Life’s too short for sticky, bland pasta. When in doubt, cook pasta in so many liters of water and so many grams of salt.
Cooking pasta is one of those things in the kitchen that seems deceptively simple. At first glance, all you have to do is bring a pot of water to a boil, throw in the pasta, and wait for it to cook. And then come the questions.
Exactly how much water should you use? Should you salt the water? (And if so, how much salt are you supposed to add?) Do you put the pasta in the water before or after you’ve brought it to a boil? And how can you tell it’s cooked?
And if, like me, you live in a country that uses the metric system, searching the Internet doesn’t always help. Some of the best cookbooks and online recipes use the US system of measurement, and grams and liters are nowhere to be found.
To help you out, I wrote this guide. Read on to find out how much water and salt you should use per gram of pasta—and more.
How to Cook Pasta
The correct technique for cooking pasta is as follows:
Fill a pot with water and salt the water (we will get to the exact amounts of water and salt per gram of pasta in a moment). Place the pot on the stove, turn the burner to the highest setting, and bring the water to a full boil.
Add the pasta to the water and give it a quick stir to prevent it from sticking together. The room-temperature pasta will temporarily calm the water. Once the water returns to a boil, lower the heat to medium-high and let the pasta boil without interruption. There’s no need to use the lid when boiling pasta.
Take the pasta out of the water once it’s cooked to al dente. This is when the pasta is tender enough to chew, but is still firm on the outside, has a barely noticeable crunch when you bite into it, and sticks to your teeth when you chew.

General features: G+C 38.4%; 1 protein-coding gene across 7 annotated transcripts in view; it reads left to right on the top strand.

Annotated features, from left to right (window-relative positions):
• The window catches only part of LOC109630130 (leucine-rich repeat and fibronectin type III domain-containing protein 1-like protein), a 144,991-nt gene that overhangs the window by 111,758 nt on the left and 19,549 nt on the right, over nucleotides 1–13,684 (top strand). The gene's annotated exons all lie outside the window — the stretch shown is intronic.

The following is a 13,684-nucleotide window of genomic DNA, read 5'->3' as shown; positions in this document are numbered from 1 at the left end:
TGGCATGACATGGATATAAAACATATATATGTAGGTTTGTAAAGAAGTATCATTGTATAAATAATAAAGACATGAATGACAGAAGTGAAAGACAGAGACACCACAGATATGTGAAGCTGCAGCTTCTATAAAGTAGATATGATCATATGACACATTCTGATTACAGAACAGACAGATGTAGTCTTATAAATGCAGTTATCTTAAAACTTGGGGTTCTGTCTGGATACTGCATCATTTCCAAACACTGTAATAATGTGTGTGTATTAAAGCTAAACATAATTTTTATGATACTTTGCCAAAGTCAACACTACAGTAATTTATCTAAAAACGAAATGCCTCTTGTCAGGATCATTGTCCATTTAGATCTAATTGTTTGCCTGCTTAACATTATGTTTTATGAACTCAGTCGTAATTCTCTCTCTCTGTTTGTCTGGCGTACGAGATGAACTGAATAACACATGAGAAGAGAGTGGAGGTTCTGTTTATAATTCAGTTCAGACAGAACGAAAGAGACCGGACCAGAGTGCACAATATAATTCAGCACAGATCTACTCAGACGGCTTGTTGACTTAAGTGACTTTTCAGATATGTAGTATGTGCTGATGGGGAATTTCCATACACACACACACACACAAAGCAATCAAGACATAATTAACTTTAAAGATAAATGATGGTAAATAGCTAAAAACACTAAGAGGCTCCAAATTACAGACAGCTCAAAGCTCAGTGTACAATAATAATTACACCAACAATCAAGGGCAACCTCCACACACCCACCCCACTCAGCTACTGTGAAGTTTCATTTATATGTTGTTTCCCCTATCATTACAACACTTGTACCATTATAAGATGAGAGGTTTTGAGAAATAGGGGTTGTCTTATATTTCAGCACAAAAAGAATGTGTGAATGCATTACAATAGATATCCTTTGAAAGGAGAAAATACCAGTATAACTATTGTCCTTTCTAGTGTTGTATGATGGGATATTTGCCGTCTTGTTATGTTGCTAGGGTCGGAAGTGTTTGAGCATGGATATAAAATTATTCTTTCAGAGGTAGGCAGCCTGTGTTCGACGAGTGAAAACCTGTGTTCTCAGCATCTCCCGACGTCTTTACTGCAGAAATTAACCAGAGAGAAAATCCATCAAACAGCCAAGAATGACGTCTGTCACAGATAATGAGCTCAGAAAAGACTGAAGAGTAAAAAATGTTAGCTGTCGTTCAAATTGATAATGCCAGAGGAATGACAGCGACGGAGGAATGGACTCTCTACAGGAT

Mix the pasta with the sauce, grate a bit of Parmigiano Reggiano or Pecorino Romano over it (parmesan is made from cow’s milk and pecorino from sheep’s milk, so it is gamier), and bring to the table.
How Much Water and Salt to Use
|Pasta (g)||Salt (g)||Water (l)||Water (ml)|
|50 g||5 g||0.5 l||500 ml|
|75 g||7.5 g||0.75 l||750 ml|
|100 g||10 g||1 l||1,000 ml|
|125 g||12.5 g||1.25 l||1,250 ml|
|150 g||15 g||1.5 l||1,500 ml|
|175 g||17.5 g||1.75 l||1,750 ml|
|200 g||20 g||2 l||2,000 ml|
|225 g||22.5 g||2.25 l||2,250 ml|
|250 g||25 g||2.5 l||2,500 ml|
|275 g||27.5 g||2.75 l||2,750 ml|
|300 g||30 g||3 l||3,000 ml|
|350 g||35 g||3.5 l||3,500 ml|
|450 g||45 g||4.5 l||4,500 ml|
|500 g||50 g||5 l||5,000 ml|
|750 g||75 g||7.5 l||7,500 ml|
|1,000 g||100 g||10 l||10,000 ml|
If you want to know how we arrived at these numbers, you will find our sources and the proportions that they gave us below.
According to a blog post with tips on cooking pasta from pasta maker Gallo, for every 100 grams of pasta, you should add 1 liter of water to the pot. In other words, fill your pot with 10 milliliters of water for every gram of pasta cooked.
Remember to always add salt to the cooking water, or your pasta will turn out bland. In an article titled “Pasta’s One Gold Rule,” culinary writer Kemp Minifie advises Epicurious readers to add 10 grams of salt per 100 grams of pasta.
This gives us the following rule of thumb, which we then used as the basis for creating the table above: Boil each 100 grams of pasta in 1 liter of water salted with 10 grams of salt. We then took these proportions and applied them to a wide range of pasta quantities, the smallest of which 50 grams and the largest 1 kilogram.